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£30 - £49
57 Masbro Road, London, W14 0LS
With its shimmering blue-tiled frontage and brickwork that matches the surrounding housing, The Havelock Tavern recalls the golden age of British pubs. Times have changed, but the good folk here in Masbro Road have the best of both worlds – a proper pub and somewhere to eat first-rate grub with a modern rustic spin. The interior is opened up and suitably bare (with rough wooden tables and mismatched chairs); the bar is stocked with beers from the likes of Battersea’s Sambrook’s Brewery and Truman’s of east London. Everything, from the bread to the ice cream, is made in-house and the menu crosses international borders with impunity: mussels infused with South-East Asian flavours, Greek lamb rump, and roasted fillet of cod dished up with a white bean and smoked bacon casserole. Then it’s back home for treacle tart with double cream. Outside, the patio garden is a fair-weather friend: another asset of this gem of a pub.
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£30 - £49
70 Askew Road, W12 9BJ
London’s Iranians are prepared to trek across town for a table at this neighbourhood gem. Sufi’s interior may not dazzle – sand-coloured walls, pot plants and shisha pipes set the tone, along with some bizarre artwork – but the food comes in generous portions at low prices. Big bowls of traditional Persian soup kick things off, perhaps alongside some bread and punchy Middle Eastern dips. To follow, the charcoal grill turns out huge, flame-licked kebabs of marinated lamb and chicken, as well as a line-up of fish dishes all expertly cooked over the roaring coals. Hearty stews are there to warm the chillier nights, while Persian ice creams and sorbets offer an alternative to baklava for dessert. Delightful, lightning-fast service helps explain why the restaurant does a roaring trade in takeaways too.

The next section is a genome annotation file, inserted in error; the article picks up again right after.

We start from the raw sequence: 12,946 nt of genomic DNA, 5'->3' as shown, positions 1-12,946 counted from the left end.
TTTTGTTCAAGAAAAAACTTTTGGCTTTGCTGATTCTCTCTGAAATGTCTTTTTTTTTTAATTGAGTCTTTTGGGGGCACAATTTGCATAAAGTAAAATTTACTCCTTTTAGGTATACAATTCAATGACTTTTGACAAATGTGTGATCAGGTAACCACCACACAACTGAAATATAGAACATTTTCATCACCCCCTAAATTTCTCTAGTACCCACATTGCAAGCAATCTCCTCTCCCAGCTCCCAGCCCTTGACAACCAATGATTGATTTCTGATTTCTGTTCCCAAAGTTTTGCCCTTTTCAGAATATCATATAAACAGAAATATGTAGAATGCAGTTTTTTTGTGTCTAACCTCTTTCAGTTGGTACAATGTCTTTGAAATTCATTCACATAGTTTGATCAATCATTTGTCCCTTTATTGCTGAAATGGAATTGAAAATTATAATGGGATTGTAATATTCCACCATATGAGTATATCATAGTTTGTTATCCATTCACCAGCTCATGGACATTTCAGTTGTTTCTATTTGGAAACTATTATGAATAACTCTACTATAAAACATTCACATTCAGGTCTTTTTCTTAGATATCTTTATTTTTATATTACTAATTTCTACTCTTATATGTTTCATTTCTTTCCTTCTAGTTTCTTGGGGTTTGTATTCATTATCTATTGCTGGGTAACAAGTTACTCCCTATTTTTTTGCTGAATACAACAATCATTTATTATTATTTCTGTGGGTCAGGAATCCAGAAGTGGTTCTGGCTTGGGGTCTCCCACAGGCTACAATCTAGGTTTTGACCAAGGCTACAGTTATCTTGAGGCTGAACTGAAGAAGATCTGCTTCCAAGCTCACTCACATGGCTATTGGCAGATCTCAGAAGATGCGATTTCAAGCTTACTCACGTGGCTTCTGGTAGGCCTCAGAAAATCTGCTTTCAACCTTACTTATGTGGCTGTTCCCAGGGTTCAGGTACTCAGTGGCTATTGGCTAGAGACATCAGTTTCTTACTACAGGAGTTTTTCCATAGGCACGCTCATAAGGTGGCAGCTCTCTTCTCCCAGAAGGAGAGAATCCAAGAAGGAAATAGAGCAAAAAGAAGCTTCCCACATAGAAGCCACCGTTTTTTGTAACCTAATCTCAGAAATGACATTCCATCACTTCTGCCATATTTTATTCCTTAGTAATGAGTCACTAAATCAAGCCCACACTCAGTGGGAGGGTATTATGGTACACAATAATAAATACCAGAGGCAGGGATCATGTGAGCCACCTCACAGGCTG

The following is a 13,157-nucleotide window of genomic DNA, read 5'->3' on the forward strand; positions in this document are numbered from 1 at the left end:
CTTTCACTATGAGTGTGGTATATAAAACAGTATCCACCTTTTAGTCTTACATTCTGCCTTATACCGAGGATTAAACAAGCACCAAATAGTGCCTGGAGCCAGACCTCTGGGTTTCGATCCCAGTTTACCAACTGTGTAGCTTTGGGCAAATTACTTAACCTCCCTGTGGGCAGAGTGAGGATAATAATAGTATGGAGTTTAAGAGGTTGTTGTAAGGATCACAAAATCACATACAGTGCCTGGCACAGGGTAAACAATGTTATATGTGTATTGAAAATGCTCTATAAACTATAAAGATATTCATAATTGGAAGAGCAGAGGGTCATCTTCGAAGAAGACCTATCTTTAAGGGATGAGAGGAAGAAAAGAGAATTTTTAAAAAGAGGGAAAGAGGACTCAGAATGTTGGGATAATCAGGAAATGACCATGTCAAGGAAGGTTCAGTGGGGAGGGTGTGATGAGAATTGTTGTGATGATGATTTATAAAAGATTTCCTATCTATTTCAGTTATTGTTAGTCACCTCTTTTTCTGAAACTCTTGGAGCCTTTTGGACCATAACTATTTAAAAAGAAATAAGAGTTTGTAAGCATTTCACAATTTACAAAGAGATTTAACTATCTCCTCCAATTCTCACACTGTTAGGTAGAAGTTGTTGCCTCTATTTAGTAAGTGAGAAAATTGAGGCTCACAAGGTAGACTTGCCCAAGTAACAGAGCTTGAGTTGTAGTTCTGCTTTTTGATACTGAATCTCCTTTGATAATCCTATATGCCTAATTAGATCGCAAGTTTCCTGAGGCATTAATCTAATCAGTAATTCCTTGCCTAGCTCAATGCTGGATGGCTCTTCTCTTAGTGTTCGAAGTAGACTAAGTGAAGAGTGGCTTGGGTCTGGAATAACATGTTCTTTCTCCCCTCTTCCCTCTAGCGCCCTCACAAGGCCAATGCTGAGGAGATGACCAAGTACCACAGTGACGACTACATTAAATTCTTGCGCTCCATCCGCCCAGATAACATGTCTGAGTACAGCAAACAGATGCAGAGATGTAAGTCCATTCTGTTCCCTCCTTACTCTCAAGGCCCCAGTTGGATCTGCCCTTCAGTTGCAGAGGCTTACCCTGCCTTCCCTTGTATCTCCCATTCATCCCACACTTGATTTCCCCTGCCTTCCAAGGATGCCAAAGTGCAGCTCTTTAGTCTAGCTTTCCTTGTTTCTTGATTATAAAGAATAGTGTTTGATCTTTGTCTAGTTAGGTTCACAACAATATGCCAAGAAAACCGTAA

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£30 - £49
Unit 2 Westworks Building, 195 Wood Lane, London, W12 7FQ
£30 - £49
5 Goldhawk Road, London, W12 8QQ
This year Patio celebrated its 30th birthday and – judging by a packed Friday night – there’s no sign the appetite is waning for its budget-priced Polish cooking. The appeal lies in the convivial atmosphere and chirpy owners, and while the food might be rather stodgy, £16.50 buys you three generous courses and a shot of vodka. Cherry-picking the lighter dishes from the starters is wise: perhaps pickled herrings with apple salad, or fish soup. It’s nigh-on impossible to avoid heavy sauces during the main course, whether it’s veal in a wild-mushroom sauce or cod in dill sauce. If you make it to dessert, expect cakes and Polish puddings, best accompanied by yet more vodka.